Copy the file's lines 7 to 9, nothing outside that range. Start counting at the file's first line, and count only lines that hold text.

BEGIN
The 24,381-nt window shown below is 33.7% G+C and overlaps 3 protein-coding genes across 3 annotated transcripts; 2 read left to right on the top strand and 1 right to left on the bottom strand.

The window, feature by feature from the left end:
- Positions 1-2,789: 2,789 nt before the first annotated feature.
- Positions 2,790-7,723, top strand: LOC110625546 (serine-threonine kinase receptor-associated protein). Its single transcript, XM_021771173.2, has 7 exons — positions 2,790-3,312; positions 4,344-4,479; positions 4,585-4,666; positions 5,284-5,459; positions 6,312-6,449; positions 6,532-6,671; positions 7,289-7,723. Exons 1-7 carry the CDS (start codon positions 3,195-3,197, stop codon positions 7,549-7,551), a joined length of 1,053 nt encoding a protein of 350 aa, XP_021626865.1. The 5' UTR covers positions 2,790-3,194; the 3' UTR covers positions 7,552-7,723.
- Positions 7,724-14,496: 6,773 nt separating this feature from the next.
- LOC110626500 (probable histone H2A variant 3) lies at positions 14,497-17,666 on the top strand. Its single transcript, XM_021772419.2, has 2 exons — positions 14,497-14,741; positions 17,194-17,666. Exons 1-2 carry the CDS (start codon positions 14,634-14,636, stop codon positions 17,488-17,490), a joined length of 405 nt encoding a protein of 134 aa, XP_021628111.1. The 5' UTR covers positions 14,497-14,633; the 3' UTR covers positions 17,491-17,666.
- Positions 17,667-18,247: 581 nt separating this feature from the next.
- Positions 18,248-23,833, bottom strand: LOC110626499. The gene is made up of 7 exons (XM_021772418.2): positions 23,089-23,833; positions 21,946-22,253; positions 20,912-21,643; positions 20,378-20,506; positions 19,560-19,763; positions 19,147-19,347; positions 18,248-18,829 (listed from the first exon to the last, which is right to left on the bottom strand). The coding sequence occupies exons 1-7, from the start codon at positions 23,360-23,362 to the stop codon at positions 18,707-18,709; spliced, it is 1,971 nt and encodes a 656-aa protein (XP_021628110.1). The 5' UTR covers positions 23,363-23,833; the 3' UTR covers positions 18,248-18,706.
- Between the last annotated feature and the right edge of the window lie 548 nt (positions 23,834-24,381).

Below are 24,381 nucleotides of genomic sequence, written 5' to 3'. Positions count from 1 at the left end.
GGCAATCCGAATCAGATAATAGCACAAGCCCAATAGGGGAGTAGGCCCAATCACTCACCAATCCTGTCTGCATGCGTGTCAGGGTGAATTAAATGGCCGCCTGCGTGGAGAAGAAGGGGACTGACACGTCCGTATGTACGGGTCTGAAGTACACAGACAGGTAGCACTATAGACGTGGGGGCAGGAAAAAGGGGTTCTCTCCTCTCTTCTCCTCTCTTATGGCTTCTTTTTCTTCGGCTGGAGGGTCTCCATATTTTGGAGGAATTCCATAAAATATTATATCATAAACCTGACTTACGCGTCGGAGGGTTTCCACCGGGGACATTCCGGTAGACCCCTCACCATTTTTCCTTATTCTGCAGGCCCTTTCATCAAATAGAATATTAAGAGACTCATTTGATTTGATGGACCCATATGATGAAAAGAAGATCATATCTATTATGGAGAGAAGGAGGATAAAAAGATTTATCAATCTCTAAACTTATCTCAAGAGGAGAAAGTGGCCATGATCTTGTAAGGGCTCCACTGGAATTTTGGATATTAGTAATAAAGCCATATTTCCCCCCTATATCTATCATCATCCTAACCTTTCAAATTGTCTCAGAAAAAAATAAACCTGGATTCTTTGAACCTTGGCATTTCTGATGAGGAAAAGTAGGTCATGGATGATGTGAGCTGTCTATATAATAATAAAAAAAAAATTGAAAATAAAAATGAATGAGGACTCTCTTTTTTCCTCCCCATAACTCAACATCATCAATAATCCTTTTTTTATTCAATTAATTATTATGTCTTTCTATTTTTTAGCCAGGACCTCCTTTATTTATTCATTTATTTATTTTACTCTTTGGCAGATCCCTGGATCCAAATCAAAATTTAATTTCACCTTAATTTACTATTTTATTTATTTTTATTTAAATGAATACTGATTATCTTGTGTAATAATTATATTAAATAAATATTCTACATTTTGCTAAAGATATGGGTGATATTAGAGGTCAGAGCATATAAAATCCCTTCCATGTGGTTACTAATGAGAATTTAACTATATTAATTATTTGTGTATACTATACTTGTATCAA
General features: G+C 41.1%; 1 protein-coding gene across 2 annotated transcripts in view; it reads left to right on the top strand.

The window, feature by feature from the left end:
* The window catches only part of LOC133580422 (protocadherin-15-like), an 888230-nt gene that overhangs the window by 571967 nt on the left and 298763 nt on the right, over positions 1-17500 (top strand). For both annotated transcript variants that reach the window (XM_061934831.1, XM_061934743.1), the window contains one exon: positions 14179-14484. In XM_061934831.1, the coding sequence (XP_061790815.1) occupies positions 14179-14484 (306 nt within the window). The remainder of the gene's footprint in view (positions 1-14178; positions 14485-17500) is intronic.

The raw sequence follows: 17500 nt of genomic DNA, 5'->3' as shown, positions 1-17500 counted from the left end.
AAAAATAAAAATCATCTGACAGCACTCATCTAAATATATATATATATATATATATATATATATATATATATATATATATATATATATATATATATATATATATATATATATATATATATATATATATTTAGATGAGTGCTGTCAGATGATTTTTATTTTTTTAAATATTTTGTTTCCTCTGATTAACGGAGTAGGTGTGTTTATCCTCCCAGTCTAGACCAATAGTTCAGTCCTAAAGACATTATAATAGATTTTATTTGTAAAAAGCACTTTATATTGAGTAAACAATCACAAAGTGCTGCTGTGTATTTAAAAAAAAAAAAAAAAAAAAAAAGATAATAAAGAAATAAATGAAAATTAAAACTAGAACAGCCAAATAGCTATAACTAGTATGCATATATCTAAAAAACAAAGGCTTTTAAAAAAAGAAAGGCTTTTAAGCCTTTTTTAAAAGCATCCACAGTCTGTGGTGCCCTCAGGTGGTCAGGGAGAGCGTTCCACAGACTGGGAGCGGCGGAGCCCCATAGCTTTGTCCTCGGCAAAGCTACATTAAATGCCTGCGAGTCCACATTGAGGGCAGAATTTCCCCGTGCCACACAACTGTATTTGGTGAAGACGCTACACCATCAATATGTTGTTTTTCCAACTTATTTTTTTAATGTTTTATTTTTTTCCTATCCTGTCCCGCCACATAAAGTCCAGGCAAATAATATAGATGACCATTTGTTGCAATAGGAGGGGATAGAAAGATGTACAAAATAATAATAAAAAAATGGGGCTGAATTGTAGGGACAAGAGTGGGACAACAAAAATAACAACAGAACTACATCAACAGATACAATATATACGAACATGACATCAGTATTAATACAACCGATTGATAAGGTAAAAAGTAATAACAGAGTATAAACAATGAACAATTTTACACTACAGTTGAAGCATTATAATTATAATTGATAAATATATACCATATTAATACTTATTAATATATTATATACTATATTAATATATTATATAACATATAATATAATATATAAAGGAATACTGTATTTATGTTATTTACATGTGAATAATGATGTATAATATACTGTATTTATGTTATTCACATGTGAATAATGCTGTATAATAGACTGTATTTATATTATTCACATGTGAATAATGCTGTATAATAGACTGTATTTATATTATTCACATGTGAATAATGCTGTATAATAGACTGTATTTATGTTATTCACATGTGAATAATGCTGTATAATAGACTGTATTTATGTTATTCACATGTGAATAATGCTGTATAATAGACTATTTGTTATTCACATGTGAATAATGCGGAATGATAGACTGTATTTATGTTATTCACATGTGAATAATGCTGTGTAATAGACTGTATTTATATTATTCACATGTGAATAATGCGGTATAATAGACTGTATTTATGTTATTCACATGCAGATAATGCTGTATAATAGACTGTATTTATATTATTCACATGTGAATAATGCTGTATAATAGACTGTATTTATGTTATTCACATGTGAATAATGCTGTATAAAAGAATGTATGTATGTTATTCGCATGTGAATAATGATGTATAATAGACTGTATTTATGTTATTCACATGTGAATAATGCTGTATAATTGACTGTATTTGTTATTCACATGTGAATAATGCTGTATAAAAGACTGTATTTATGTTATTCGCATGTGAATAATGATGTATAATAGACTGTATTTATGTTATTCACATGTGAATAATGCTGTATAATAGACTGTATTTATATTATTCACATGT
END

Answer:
- Positions 17,667-18,247: 581 nt separating this feature from the next.
- Positions 18,248-23,833, bottom strand: LOC110626499. The gene is made up of 7 exons (XM_021772418.2): positions 23,089-23,833; positions 21,946-22,253; positions 20,912-21,643; positions 20,378-20,506; positions 19,560-19,763; positions 19,147-19,347; positions 18,248-18,829 (listed from the first exon to the last, which is right to left on the bottom strand). The coding sequence occupies exons 1-7, from the start codon at positions 23,360-23,362 to the stop codon at positions 18,707-18,709; spliced, it is 1,971 nt and encodes a 656-aa protein (XP_021628110.1). The 5' UTR covers positions 23,363-23,833; the 3' UTR covers positions 18,248-18,706.
- Between the last annotated feature and the right edge of the window lie 548 nt (positions 23,834-24,381).